Property 4. For each d, the number of polynomial G-irreps of degree d is exactly the cardinality of \{\lambda \vdash d: \lambda_1 \le n\}.


Main Theorem

Now we are ready to prove:

Theorem. A polynomial representation V of G of degree d is irreducible if and only if \psi_V is a Schur polynomial in x_1, \ldots, x_n of of degree d.


For each d, let V_{d1}, \ldots, V_{de} be the polynomial irreps of degree d; let p_{dj} := \psi_{V_{dj}}, a homogeneous symmetric polynomial in x_1, \ldots, x_n of degree d. By property 2, the character of S\times S on \mathbb{C}[z_{ij}]^{(d)} is:

\displaystyle\sum_{j} p_{dj}(x_1^{-1}, \ldots, x_n^{-1}) p_{dj}(y_1, \ldots, y_n).

By property 3 and (*), summing this over all d and j gives the power series:

\displaystyle\sum_{m_{11}, \ldots, m_{nn}\ge 0} \left( \prod_{i=1}^n \prod_{j=1}^n x_i^{-m_{ij}} y_j^{m_{ij}}\right) = \prod_{i=1}^n \prod_{j=1}^n \sum_{m\ge 0} (x_i^{-1} y_j)^m = \prod_{1\le i, j\le n} \frac 1 {1 - x_i^{-1}y_j}.

Finally by property 4, for each d, the number of p_{dj} is exactly the size of \{\lambda \vdash d : \lambda_1 \le n\}. Thus by the criterion for orthonormal basis proven (much) earlier, the \{p_{dj}\}_j forms an orthonormal basis of \Lambda_n^{(d)}. Hence, each p_{dj} is, up to sign, a Schur polynomial of degree d. Since the coefficients of p_{dj} are non-negative, they are the Schur polynomials. ♦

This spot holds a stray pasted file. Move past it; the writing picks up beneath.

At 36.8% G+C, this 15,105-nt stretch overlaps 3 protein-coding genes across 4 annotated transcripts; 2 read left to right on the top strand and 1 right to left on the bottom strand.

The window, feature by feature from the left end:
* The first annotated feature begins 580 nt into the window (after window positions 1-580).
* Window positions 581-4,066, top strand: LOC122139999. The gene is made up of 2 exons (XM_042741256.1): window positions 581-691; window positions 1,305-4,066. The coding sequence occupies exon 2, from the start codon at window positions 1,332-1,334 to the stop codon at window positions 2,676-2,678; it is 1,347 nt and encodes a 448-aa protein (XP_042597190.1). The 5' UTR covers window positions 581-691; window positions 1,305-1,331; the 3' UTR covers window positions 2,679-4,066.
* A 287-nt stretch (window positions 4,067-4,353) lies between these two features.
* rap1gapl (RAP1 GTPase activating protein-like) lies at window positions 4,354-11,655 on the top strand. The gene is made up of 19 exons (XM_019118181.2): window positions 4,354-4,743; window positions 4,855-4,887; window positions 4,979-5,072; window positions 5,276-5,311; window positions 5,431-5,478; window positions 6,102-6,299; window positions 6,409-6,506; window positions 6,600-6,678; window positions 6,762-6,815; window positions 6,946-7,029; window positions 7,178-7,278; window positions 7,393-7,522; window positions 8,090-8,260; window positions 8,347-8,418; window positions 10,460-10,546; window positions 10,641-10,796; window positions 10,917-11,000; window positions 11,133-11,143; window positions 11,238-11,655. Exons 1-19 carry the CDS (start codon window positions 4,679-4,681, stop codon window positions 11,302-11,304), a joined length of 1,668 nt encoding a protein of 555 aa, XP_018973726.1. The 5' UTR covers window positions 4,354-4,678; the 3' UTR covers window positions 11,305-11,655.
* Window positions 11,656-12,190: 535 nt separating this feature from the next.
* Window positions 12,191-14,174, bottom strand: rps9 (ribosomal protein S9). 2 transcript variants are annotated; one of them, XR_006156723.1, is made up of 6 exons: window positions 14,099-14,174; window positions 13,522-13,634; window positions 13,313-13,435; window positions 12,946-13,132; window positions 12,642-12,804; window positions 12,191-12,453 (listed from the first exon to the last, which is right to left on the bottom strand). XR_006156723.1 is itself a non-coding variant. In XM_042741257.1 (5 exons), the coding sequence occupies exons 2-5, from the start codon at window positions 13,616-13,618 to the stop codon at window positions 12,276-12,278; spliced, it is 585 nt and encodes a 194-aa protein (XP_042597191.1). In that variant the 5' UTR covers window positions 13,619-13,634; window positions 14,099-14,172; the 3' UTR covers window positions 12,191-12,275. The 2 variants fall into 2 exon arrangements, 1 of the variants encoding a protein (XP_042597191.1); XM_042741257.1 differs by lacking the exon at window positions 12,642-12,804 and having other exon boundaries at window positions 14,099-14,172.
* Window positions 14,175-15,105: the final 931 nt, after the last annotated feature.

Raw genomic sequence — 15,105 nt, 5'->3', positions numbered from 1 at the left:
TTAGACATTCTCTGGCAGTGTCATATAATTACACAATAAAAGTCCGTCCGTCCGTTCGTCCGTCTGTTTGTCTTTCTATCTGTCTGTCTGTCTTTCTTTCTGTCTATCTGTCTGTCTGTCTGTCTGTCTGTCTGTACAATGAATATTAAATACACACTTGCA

We have a correspondence between:


which takes V\mapsto \psi_V. Under this correspondence, for partition \lambda = (\lambda_1, \ldots, \lambda_l),

\begin{aligned}\text{Sym}^{\lambda_1} \mathbb{C}^n \otimes \ldots \otimes \text{Sym}^{\lambda_l} \mathbb{C}^n &\leftrightarrow h_\lambda(x_1, x_2, \ldots, x_n), \\\text{Alt}^{\lambda_1} \mathbb{C}^n \otimes \ldots \otimes \text{Alt}^{\lambda_l} \mathbb{C}^n &\leftrightarrow e_\lambda(x_1, x_2, \ldots, x_n), \\ \text{poly. irrep } &\leftrightarrow s_\lambda(x_1, x_2, \ldots, x_n), \\ \otimes \text{ of reps } &\leftrightarrow \text{ multiplication of polynomials},\\ \text{Hom}_G(V, W) &\leftrightarrow \text{ Hall inner product}. \end{aligned}

Indeed, the first two correspondences are obvious; the third is what we just proved. The fourth is immediate from the definition of \psi_V. The final correspondence follows from the third one. Denote V(\lambda) for the corresponding irrep of GL_n\mathbb{C}; we can now port over everything we know about symmetric polynomials, such as:

\displaystyle \begin{aligned} h_\lambda = \sum_{\mu\vdash d} K_{\mu\lambda} s_\mu \ &\implies\ \bigotimes_i \text{Sym}^{\lambda_i} \mathbb{C}^n = \bigoplus_{\mu\vdash d} V(\mu)^{\oplus K_{\mu\lambda}},\\ e_\lambda = \sum_{\mu\vdash d} K_{\overline\mu\lambda} s_\mu\ &\implies\ \bigotimes_i \text{Alt}^{\lambda_i} \mathbb{C}^n = \bigoplus_{\mu\vdash d} V(\mu)^{\oplus K_{\overline\mu\lambda}},\\ s_\lambda s_\mu = \sum_{\nu\vdash d} c_{\lambda\mu}^\nu s_\nu \ &\implies\ V(\lambda) \otimes V(\mu) \cong \bigoplus_{\nu\vdash d} V(\nu)^{\oplus c_{\lambda\mu}^\nu}.\end{aligned}

Setting \lambda = (1,\ldots, 1) for h_\lambda gives:

\displaystyle(\mathbb{C}^n)^{\otimes d} \cong \bigoplus_{\mu\vdash d} V(\mu) ^{d_\mu}

where d_\mu is the number of SYT of shape \mu.

Unfortunately, the involution map \omega : \Lambda_n \to \Lambda_n does not have a nice interpretation in our context. (No it does not take the polynomial irrep to its dual!)